A New Jersey lawmaker wants to ban the use of what are known as "stalking apps" that can secretly monitor text messages, emails, and phone calls -- and even track your location.
The programs are often marketed as harmless applications that can be used to catch an unfaithful partner, but they can cause problems.
Sen. Nia Gill said the app can be installed on your phone and monitor your activities without your knowledge.
"It's tapping into your phone, but it's really tapping into your life, your thoughts, your emails, your chats, your identity, your banking -- everything," said Gill, D-Essex.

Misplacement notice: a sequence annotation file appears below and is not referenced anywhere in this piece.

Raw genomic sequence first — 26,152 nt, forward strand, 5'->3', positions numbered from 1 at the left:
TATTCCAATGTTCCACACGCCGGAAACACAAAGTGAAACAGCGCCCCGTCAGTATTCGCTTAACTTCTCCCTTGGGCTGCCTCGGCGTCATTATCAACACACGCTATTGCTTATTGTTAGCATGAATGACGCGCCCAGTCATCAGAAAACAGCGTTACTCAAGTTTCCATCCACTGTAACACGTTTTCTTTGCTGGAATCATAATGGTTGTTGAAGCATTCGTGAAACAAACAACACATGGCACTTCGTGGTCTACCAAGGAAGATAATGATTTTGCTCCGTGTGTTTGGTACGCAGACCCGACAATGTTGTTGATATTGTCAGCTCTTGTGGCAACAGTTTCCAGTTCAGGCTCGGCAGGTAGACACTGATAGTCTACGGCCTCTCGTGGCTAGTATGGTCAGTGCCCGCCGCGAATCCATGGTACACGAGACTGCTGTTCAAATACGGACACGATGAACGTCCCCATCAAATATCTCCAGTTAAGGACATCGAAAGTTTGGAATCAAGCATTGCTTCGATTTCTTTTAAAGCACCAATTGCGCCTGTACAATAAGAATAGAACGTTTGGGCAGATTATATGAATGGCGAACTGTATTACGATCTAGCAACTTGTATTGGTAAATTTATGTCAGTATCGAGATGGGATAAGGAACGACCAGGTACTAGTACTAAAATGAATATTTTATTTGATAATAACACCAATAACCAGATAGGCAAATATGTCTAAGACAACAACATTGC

The app also allows remote activation of a cellphone's microphone, allowing an eavesdropper to listen to everything said. The app enables violent offenders to stalk a victim, Gill said.
Her bill would make installation and use of those programs, unless prior consent of their use is given, an unlawful form of eavesdropping punishable by three to five years in prison and fines of as much as $15,000.